Introduction to Windows 8 Metro & WinRT (part 2)

Welcome to the second in this two part series on developing Metro applications in Windows 8. The first part is available here

Introduction to Windows 8 Metro & WinRT (part 1)

In the first part you saw how to create a Metro/WinRT application using the Blank Application Template. In this part you see how to utilise both the Grid and Split application templates

Grid Application

If you open Visual Studio (or the Visual Basic or C# Express editions) and select the Grid Application Template and call the project GridApplication (take note of the information on the right in the New Project Dialogue that explains the core features of this template). This template (in a nutshell) allows you to create Master/Detail views of your data in a touch friendly way.

New Project

After clicking OK, it is best that you hit F5 and ensure you build the project as there are custom resources that need to be built, if you fail to do this then the XAML designer will show errors.

Note:  I am also experiencing a bug where the project is blank in the solutions explorer, if you run into this issue, close the application in Visual Studio, and restart it, and it should show up now. I have also (this morning) been offered some updates for Visual Studio that I hope resolve some of these issues in Visual Studio, I recommend you update


If you look at your solution explorer you will find that there are some additional folders and files. Take special note of the DataModel folder, and the three pages highlighted below

Solution Explorer

If you (like me) have been using MVVM religiously in your WPF, Silverlight or Windows Phone applications, a lot of the structure of the application should be familiar. If you go into GroupedItemsPage.xaml you will find the following XAML where the SampleDataSource is bound. Also note that there are two main Views in the XAML. When viewing data normally the GridView is used (wrapped in a scroll viewer) but when you pin the application to the side of your screen, the ListView is used instead.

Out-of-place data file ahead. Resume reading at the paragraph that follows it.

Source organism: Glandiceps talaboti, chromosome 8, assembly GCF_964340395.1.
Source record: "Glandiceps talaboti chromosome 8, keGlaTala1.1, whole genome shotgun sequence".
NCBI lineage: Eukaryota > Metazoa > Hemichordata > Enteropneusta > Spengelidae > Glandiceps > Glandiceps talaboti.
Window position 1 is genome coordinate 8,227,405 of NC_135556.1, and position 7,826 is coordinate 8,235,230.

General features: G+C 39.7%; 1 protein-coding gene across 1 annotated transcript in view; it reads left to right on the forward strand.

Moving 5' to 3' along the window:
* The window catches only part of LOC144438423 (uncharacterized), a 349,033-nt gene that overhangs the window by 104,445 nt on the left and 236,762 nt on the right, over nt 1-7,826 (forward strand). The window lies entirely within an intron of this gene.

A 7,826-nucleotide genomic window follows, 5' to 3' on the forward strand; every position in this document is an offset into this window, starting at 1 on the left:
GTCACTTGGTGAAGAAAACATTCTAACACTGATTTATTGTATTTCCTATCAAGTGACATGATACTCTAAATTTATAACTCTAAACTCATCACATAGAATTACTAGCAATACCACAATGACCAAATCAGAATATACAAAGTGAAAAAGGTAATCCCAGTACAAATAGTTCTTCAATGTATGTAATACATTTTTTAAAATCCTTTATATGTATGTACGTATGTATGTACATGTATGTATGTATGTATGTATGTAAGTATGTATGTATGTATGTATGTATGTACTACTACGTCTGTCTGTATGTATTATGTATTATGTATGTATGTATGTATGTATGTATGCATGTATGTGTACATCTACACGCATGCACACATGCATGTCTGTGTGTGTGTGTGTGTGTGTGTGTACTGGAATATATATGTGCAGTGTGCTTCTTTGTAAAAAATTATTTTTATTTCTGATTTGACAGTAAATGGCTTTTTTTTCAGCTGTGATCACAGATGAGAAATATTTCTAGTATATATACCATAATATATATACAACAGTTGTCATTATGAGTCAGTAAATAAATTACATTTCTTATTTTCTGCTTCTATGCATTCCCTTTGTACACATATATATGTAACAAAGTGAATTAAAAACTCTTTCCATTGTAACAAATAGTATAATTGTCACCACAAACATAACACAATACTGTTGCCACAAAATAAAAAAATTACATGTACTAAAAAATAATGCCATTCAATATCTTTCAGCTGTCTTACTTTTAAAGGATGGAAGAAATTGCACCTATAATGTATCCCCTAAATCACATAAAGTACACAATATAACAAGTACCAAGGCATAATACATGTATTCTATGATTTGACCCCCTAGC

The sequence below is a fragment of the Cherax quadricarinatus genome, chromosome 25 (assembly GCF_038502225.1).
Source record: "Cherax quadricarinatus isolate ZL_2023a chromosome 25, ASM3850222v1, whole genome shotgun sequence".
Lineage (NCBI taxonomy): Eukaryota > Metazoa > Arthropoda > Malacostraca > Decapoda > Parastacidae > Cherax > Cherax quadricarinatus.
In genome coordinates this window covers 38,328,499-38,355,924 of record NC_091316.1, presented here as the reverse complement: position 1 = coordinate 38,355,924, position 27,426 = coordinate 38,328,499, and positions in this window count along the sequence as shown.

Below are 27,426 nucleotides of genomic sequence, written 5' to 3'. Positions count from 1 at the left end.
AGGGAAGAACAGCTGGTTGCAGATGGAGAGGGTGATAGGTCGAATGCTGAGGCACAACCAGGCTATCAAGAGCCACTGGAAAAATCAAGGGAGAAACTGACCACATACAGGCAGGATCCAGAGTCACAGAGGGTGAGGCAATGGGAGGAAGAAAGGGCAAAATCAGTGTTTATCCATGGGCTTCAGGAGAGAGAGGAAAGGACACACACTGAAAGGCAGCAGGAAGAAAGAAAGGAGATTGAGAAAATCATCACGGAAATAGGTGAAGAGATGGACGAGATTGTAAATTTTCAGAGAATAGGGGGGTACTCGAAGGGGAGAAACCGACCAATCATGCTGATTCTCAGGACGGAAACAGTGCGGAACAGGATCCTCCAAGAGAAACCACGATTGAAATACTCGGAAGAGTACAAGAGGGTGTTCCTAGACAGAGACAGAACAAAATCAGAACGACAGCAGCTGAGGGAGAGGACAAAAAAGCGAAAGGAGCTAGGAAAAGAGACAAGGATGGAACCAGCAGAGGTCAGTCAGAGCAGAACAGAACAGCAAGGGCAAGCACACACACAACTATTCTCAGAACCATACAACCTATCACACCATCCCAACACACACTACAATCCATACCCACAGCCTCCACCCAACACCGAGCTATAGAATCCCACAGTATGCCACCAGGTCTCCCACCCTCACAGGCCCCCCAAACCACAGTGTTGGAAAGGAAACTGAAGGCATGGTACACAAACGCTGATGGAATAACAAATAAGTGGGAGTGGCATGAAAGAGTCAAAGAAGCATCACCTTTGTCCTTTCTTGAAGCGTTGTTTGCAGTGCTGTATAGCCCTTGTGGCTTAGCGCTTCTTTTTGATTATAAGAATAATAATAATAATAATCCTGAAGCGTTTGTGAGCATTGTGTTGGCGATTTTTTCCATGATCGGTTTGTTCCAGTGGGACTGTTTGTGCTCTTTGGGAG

<!– Collection of items displayed by this page –>
Source="{Binding Items}"
d:Source="{Binding ItemGroups[0].Items, Source={d:DesignInstance Type=data:SampleDataSource, IsDesignTimeCreatable=True}}"/>

Look at the code behind of the App.xaml file, here you will see how the data gets populated and fed to the windows that will display the data by creating an instance of  the SampleDataSource and passing the ItemGroups into the constructor of the page.

/// <summary>
/// Invoked when the application is launched normally by the end user.  Other entry points
/// will be used when the application is launched to open a specific file, to display
/// search results, and so forth.
/// </summary>
/// <param name="args">Details about the launch request and process.</param>
protected override void OnLaunched(LaunchActivatedEventArgs args)
// TODO: Create a data model appropriate for your problem domain to replace the sample data
var sampleData = new SampleDataSource();
if (args.PreviousExecutionState == ApplicationExecutionState.Terminated)
//TODO: Load state from previously suspended application
// Create a Frame to act navigation context and navigate to the first page,
// configuring the new page by passing required information as a navigation
// parameter
var rootFrame = new Frame();
rootFrame.Navigate(typeof(GroupedItemsPage), sampleData.ItemGroups);
// Place the frame in the current Window and ensure that it is active
Window.Current.Content = rootFrame;

If you run the application you will find you have this master page


If you select any items in the list you will be taken to this details view


If you select the group title (look at the arrows in the master page image) you will have this view


Also take note of the touch friendly handles


If you move your mouse to the top of the screen so a little hand cursor show, and then drag the app to the right hand corner, you can pin the application to the side (this is the aforementioned ListView). Dragging the Grid Splitter to the left will restore full screen mode


In your Visual Studio Solution, if you navigate to your DataModel folder, you will find the SampleDataSource.cs. This (as you might have guessed) contains the data that you see in the application in the following four classes (as a best practice you will want to move these classes into their own files)


The Simulator

A really useful tool in Visual Studio is called the Simulator. This in essence, allows the ability to run the application in Simulation mode, where you can test how you app will respond to different screen resolutions for example. If you toggle the build setting to simulator and build


you will have the following

Simulator Actual

You can rotate the application 90 degrees to see what it looks like


If you want to see what the application looks like on a bigger screen

Bigger screen

Split Application

If you open Visual Studio (or the Visual Basic or C# Express editions) and select the Split Application Template and call the project SplitApplication (take note of the information on the right in the New Project Dialogue that explains the core features of this template).

New Project

The assets and files for the SplitApplication are almost identical to the GridApplication except here you have a SplitPage and an ItemsPage.

Split and Items

Main View

If you press F5 to build you should have the following


Split View



As you can see Visual Studio makes it very easy for you to get started and create applications that look beautiful and can bind to data sources very easily. I really love the Expression Designer they have included in Visual Studio 11,  it really makes working with mark-up like XAML so much easier.